They need to speak directly to the people—and so to the people in the urban periphery—in a language that resonates clearly with their everyday lived reality. Many of these people are not happy with the status quo. They would support a political call to reconsider the pricing structure of transport in their city. The first step would be to provide an exceptional public transport service: clean, on time, state of the art. Major reinvestments to improve the quality and connectivity of the service, and making it the clear priority for moving people in the city with reserve bus lanes—as a start. At this point, the city could eliminate the price barrier: announce free public transport measures. These are the carrots: great service, fast, clearly the priority mode of transport, and free to use.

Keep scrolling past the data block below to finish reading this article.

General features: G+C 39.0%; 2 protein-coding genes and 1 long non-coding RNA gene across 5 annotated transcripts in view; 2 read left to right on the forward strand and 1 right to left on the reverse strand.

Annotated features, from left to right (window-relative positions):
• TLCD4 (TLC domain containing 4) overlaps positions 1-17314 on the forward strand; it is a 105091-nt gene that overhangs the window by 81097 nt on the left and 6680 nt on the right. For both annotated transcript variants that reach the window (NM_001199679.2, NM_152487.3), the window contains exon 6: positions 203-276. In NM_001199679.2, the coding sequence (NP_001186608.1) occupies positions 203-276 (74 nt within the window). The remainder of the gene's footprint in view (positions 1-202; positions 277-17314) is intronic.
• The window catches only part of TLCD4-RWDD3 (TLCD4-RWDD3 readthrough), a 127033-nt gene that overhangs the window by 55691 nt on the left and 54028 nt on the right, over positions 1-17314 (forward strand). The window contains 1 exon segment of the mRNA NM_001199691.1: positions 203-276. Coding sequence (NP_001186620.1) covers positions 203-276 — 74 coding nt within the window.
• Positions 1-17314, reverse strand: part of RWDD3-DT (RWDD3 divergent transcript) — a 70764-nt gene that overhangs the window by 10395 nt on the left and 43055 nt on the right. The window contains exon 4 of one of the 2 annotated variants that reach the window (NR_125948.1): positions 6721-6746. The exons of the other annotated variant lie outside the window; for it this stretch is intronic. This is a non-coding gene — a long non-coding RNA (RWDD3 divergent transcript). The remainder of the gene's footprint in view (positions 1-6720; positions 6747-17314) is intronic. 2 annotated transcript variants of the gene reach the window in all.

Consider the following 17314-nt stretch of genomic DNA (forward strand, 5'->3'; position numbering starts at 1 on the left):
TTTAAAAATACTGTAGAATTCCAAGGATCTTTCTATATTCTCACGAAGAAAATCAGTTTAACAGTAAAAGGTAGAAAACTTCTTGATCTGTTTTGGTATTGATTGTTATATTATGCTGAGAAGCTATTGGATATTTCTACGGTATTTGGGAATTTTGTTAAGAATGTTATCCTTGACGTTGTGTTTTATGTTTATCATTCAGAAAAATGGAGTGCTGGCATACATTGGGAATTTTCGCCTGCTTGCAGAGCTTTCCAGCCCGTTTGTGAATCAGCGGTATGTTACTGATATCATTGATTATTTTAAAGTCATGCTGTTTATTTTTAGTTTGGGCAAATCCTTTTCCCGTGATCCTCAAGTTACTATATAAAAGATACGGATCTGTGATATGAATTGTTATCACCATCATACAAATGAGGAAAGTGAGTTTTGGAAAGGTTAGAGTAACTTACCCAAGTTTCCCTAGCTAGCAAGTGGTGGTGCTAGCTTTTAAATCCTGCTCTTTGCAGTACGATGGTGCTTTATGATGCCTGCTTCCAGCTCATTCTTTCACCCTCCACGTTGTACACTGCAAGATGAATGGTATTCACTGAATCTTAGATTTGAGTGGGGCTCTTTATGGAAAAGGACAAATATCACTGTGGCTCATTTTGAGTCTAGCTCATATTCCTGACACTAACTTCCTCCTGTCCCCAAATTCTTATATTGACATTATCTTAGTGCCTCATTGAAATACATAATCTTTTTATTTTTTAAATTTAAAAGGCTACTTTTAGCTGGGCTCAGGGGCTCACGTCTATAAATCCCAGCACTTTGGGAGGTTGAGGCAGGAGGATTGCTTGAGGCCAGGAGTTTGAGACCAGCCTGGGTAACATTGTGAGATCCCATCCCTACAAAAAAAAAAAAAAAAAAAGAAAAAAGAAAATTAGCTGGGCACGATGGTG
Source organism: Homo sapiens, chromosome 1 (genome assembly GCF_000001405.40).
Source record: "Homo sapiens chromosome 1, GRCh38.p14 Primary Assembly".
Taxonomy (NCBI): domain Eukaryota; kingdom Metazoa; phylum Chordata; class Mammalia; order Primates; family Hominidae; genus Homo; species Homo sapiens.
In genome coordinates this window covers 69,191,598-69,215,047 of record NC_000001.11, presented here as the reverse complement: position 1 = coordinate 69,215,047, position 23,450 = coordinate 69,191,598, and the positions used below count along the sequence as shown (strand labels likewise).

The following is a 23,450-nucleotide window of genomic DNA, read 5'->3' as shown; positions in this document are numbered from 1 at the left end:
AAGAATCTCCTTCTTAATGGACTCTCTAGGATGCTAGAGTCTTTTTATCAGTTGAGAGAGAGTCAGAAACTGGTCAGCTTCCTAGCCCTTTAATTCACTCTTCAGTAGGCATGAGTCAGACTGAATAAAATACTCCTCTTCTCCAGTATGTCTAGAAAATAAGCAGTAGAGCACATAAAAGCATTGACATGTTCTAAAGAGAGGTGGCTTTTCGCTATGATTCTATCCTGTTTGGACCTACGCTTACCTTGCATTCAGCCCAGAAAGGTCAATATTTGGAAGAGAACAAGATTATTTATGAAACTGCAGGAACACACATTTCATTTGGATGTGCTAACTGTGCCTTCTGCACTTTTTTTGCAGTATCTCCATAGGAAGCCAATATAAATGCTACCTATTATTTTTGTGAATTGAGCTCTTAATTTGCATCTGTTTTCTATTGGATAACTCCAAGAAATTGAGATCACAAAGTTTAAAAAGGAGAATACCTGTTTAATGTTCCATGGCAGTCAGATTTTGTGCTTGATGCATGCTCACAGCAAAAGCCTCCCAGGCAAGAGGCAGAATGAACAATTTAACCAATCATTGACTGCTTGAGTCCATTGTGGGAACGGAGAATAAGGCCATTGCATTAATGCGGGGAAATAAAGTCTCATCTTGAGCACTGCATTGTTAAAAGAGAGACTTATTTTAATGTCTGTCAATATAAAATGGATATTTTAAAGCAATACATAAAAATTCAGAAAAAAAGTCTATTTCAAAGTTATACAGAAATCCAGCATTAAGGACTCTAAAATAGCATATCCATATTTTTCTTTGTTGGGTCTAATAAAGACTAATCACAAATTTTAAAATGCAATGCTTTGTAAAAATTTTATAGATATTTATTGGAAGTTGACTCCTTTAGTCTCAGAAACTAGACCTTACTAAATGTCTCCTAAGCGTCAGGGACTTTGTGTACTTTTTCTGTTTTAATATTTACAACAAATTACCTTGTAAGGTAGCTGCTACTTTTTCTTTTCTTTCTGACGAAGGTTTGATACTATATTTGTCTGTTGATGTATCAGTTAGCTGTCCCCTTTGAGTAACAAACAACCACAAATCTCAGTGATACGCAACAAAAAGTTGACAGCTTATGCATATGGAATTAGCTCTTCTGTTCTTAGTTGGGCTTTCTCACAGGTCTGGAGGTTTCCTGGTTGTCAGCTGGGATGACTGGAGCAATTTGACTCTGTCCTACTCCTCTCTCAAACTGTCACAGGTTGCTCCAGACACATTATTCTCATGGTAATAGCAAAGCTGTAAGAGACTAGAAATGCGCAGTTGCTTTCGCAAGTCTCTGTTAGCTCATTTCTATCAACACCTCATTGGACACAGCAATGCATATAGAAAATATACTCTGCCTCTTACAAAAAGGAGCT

This bold city would now be in a position to introduce some sticks. In the short term: remove lanes on highways; increase gas taxes and add tolls to bridges; reduce speed limits; increase parking rates; tax kilometres travelled. But eventually: dismantling highways, densifying the cities, reducing space for cars, and (re)making our cities for people, again.

Considering different finance models for public transport, and then for free public transport, is both worthwhile and helpful. International experience is interesting. But only in a few cases will it be possible to import a concrete model. A solution that may work in France, given its legal and societal morays, may not be useful in Germany or Mexico. But the question about finance for public transport becomes even more complicated once you try to decide what is socially just. If authorities put taxes on gas, roads and bridges, what about those low-income workers who depend on the use of a car with no real alternative, should they be penalized?

Considering the broad principles in support of social justice and equity in funding public transport and any free public transport program, we propose the discussion focus on principles such as:

• The rich should contribute to support others less well-off;